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L’Oracolo (Franco Leoni) and L’Incantesimo (Italo Montemezzi) at Teatro Grattacielo
19 Nov 2007

Verismo Rarities, Teatro Grattacielo

Part of the fun of visiting the many companies that specialize in unearthing forgotten operas lies precisely in not knowing what you’re going to get.

L’Oracolo (Franco Leoni)
With Todd Thomas, Ashraf Sewailam, Arnold Rawls, Daniel Ihn-Kyu Lee, Asako Tamura and Mabel Ledo.

L’Incantesimo (Italo Montemezzi)
With Todd Thomas, Ashraf Sewailam, Asako Tamura and Ashraf Sewailam.

Teatro Grattacielo, conducted by David Wroe. Avery Fisher Hall, November 13.


It could be a justly ignored trifle or a work underappreciated in bygone days, or a work overappreciated that gives you a clue to what the tastes of that era were. Audiences liked this? What did they like about it? And sometimes, when you least expect it, it’s a pleasure from start to finish.

Take Leoni’s L’Oracolo, now — Antonio Scotti recorded a bit of it (he played wicked Cim-Fen, proprietor of an opium den in San Francisco’s Chinatown), and there has even been a complete recording with Tito Gobbi and Joan Sutherland. The opera was rather popular at the Met in its day, during and after World War I — but how many of us have actually experienced a live performance? And as for Montemezzi’s swan song, L’Incantesimo — how many have even heard of it? Composed for radio during the Mussolini administration, it did get a staging at the Verona Arena nearly sixty years ago.

But you never know if you don’t go hear them, and sometimes that hearing provides astonishment, surprise in the amount of pleasure available. One of the most enjoyable operas I’ve heard this season was Dame Ethel Smyth’s The Wreckers, performed by the American Symphony Orchestra last September at Fisher Hall. How much more awake we all were, alert to the unknown, the forgotten, the ignored, when Smyth’s expert orchestration came flooding out at us like some Cornish valkyrie?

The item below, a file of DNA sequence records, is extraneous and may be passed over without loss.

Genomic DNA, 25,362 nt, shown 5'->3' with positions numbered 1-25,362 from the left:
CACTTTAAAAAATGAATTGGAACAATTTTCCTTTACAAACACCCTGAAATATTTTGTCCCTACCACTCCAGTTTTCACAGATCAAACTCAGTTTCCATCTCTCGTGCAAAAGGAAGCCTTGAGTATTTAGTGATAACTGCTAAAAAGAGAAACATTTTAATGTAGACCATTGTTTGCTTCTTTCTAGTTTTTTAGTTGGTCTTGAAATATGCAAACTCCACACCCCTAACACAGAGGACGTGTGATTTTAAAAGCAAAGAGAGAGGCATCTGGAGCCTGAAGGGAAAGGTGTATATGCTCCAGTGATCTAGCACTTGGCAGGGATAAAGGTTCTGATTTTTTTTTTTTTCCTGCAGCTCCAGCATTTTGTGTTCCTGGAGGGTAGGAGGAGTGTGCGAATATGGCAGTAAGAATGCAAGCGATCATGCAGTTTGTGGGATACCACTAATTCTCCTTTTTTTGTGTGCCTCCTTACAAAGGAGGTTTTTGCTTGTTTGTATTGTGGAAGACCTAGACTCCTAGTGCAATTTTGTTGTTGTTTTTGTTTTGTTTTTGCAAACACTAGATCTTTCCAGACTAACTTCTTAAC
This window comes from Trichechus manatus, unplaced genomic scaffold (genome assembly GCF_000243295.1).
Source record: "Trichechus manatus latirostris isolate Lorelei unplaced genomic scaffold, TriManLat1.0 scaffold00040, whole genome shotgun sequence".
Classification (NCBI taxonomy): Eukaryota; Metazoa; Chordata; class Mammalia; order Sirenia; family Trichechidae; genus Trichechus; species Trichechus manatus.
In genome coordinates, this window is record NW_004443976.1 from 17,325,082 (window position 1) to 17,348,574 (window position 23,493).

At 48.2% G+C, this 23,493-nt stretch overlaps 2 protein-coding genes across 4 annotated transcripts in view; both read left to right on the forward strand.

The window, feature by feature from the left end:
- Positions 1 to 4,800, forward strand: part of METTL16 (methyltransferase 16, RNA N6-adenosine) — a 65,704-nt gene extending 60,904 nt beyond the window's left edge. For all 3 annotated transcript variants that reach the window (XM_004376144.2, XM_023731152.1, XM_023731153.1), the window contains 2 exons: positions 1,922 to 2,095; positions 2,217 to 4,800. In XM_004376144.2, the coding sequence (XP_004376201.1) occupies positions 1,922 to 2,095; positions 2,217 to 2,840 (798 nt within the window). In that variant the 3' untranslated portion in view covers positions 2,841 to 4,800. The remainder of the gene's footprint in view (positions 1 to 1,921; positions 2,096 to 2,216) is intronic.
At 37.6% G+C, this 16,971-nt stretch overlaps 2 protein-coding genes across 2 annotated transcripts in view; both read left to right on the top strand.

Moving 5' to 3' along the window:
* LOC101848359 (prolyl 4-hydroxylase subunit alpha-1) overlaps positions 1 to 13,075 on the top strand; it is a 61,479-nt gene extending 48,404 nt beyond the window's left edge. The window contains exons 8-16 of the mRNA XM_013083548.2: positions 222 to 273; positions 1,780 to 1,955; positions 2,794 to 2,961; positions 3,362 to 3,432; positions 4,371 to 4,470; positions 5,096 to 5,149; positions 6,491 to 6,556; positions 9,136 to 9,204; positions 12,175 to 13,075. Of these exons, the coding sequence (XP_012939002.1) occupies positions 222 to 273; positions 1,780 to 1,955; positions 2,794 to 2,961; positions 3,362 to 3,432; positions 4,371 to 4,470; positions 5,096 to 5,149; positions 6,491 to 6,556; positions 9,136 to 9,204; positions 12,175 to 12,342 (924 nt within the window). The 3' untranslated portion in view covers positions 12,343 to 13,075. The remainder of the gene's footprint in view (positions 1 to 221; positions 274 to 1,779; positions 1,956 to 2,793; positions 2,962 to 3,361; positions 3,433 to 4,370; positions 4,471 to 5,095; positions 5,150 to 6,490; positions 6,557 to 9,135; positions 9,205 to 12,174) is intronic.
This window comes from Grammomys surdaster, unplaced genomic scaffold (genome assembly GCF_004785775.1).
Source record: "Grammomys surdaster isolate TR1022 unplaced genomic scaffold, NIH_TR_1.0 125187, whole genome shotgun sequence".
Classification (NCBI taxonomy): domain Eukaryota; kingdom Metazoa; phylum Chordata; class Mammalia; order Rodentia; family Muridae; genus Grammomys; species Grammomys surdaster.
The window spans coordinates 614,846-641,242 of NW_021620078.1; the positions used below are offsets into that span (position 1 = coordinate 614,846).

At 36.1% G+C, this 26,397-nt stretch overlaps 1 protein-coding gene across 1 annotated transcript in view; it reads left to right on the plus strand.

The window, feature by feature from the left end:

You have to try it, or you will regret the chance lost. That, I am happy to report, was the conclusion of a happily dazed band of opera lovers at Fisher Hall again last Tuesday, when Teatro Grattacielo, an organization that presents one concert a year of a forgotten (often unknown) work of the verismo era. It was their thirteenth season and the prima donna withdrew with a sore throat, and the other singers were far from well known, and the double bill of one-acts particularly obscure — but no matter. However much we may have shrugged going in — there was a lot of “Here we go for another one” among a fatalistic crowd — all eyes sparkled and a happy babble of comment filled the air at intermission: If L’Oracolo is not a masterpiece of the first water (did verismo produce masterpieces of the first water? Isn’t that besides the realistic point of the form?), the opera is a thing of beauty, melodious and passionate and odd, filled with blood and lovely tunes and horrible destinies. Any decent orchestra will have fun playing it (there were times with this one when one wasn’t sure if the teeth-grating harmony was intentionally “oriental”or off key), and the singers all have parts that make it clear just how hard they are working. Best of all, Teatro Grattacielo had filled the cast with excellent voices, healthy, loud, urgent, and thoroughly schooled in the Italian manner.